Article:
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OCD and Drug Addiction: A Misunderstood Cycle

Table of Contents

Drug addictions are often rooted in an attempt to relieve the stress and pain associated with underlying medical or psychiatric issues. Unfortunately, many of these issues go undiagnosed, which causes sufferers to self-medicate with illegal drugs. One of most common medical conditions that increases the likelihood of drug abuse is obsessive compulsive disorder (OCD). Because of the co-dependent relationship between drug abuse and OCD, it’s vital that patients seek and receive treatment for both. Many co-dependent patients respond well to treatment for their OCD after completing a drug rehabilitation program. It’s amazing how fast things can turn around by simply identifying the real issue and treating it effectively.

The Alienation of OCD Individuals

Individuals with OCD learn quickly that the way they think and behave is not considered normal by the rest of society. Characterized by repeated actions, words or motions, OCD is a frustrating psychological problem caused by repetitive intrusive thoughts. When certain actions are performed by the sufferer, the thoughts go away, but they return almost immediately. This leaves the individual in a constant state of frustration. In addition, many OCD sufferers attempt to hide their abnormal behavior patterns from others, leading to an even higher level of stress. As these individuals struggle to understand what is wrong with them, they often turn to drugs as a way to relieve the social and psychological discomfort that they feel. In fact, according to the Journal of Anxiety Disorders, 70 percent of study participants with substance abuse issues stated that they had been diagnosed with OCD prior to becoming addicted.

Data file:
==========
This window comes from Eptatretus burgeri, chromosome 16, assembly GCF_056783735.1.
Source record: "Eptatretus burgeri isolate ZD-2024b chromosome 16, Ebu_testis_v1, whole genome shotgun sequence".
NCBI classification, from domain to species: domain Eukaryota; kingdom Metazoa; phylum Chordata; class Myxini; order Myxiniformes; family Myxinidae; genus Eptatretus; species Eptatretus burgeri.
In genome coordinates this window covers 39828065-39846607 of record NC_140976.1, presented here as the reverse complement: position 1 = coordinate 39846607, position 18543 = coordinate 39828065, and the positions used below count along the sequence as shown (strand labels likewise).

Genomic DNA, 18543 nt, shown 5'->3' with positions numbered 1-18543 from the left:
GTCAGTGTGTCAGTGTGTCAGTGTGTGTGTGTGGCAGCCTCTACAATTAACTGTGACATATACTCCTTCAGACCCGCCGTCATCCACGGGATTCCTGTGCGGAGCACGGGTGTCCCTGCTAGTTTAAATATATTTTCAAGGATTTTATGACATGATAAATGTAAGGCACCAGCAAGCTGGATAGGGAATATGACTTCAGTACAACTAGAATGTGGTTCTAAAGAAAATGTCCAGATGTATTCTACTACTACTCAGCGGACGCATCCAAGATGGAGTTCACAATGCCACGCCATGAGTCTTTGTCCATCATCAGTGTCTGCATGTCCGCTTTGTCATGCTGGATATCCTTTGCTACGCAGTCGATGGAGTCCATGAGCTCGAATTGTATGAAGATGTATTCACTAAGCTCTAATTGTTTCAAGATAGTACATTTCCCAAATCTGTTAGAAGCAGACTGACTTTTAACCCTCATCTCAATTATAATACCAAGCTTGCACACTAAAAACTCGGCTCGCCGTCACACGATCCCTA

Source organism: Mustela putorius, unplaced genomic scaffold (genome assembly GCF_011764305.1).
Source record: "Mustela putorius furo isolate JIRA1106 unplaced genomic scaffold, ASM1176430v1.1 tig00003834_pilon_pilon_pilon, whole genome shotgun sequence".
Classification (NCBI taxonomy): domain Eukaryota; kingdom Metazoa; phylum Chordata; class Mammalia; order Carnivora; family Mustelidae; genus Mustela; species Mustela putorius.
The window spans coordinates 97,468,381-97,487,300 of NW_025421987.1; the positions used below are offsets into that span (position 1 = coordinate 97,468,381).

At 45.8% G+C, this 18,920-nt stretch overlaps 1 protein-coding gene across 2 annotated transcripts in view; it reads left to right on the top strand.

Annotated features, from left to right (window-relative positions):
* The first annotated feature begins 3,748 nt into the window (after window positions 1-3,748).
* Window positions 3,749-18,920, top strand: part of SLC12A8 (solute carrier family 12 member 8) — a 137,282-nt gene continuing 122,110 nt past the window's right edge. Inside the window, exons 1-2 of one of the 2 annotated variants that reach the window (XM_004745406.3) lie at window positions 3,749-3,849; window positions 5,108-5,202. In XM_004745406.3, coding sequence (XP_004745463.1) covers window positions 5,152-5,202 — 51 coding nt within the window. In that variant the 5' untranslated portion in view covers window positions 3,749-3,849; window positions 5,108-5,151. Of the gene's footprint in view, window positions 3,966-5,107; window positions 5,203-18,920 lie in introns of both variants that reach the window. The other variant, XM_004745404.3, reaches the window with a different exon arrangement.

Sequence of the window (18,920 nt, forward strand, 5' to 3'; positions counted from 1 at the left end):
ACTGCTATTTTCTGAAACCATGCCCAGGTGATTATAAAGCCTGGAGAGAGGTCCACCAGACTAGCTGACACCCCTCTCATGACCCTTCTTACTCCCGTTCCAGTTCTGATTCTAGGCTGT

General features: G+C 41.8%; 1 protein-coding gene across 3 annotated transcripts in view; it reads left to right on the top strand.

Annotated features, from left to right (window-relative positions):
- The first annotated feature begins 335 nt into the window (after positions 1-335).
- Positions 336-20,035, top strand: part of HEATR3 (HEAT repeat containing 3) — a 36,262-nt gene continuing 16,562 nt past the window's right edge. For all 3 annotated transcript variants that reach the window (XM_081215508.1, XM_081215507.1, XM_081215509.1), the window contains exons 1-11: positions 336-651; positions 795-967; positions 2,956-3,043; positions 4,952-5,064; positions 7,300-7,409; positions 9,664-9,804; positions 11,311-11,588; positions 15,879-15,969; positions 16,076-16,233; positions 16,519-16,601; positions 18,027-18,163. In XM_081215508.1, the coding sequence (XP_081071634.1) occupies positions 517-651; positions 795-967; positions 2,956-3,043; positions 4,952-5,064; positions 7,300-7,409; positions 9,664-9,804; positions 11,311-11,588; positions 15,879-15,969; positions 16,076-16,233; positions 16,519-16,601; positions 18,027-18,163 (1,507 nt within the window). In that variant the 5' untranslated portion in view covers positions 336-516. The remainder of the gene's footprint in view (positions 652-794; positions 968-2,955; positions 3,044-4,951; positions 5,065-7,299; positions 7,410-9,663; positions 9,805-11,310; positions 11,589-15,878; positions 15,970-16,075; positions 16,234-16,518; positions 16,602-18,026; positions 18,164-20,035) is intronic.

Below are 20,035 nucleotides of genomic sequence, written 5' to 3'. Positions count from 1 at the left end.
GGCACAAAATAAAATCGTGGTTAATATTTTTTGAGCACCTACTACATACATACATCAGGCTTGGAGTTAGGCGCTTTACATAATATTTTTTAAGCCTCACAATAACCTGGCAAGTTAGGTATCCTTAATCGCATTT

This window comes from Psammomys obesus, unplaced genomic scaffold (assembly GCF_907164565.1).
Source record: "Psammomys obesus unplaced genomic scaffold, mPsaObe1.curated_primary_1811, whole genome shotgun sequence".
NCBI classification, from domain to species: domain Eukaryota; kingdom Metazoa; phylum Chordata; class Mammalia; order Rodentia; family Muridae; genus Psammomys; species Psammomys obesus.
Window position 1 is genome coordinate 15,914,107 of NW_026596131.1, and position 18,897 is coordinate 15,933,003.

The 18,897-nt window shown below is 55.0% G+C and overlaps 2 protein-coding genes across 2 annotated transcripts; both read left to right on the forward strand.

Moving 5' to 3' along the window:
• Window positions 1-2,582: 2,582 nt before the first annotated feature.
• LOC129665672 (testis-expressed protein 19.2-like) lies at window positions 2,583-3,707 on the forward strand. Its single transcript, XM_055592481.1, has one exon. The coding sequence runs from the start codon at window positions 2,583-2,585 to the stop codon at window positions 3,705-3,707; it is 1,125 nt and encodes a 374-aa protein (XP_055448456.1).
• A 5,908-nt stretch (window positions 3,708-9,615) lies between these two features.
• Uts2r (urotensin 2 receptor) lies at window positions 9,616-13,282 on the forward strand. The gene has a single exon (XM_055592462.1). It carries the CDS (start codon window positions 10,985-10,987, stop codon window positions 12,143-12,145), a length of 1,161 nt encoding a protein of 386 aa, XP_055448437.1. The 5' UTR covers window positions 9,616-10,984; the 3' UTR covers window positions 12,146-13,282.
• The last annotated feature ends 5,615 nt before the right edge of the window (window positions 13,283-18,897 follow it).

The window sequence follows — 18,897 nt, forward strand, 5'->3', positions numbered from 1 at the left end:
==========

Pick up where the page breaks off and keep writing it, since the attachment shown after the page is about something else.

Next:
Why Treatment is Delayed

Many OCD sufferers have been admonished for having bad behavior by parents, teachers and employers who believe that it is a behavior problem that requires punishment. By the time these individuals reach adulthood, they have low self esteem and have accepted the persona that they are weird and don’t fit in. Many loved ones see the individual’s drug addiction as the problem and get fed up with repeated attempts to help their loved one get sober.
Even when individuals do suspect that they have OCD they delay seeking treatment, instead opting to self medicate with escalating drug use. Drugs also numb the intrusive OCD thoughts and urges, thus allowing them to hide the symptoms of OCD.

Treating These Co-occurring Disorders

Successful co-treatment for drug abuse and OCD begins with detoxing from drugs. This must be done without unnecessary suffering, punishment or labeling of the individual as an addict. Once this process is complete, the drug treatment facility should refer the patient out to a psychiatrist who is specialized in treating OCD cases on an out-patient basis.
In many cases, prescription medication is required to help calm the mind and keep OCD thoughts under control. This allows patients to learn how to control their compulsions through meditation or breathing exercises. Once they learn how to control their urges, they no longer need to lean on drugs to numb the effects of OCD. Successful co-treatment is even more important because OCD is a chronic condition that can be successfully controlled but not cured. If a previously addicted individual does not learn to cope with their OCD successfully, the likelihood of a relapse in drug abuse is likely.
Once an official diagnosis of OCD is obtained, so many things start falling into place. Understanding the condition gives patients and families hope, forgiveness and helps them work together. In addition, patients become a productive part of society and feel that they finally belong.



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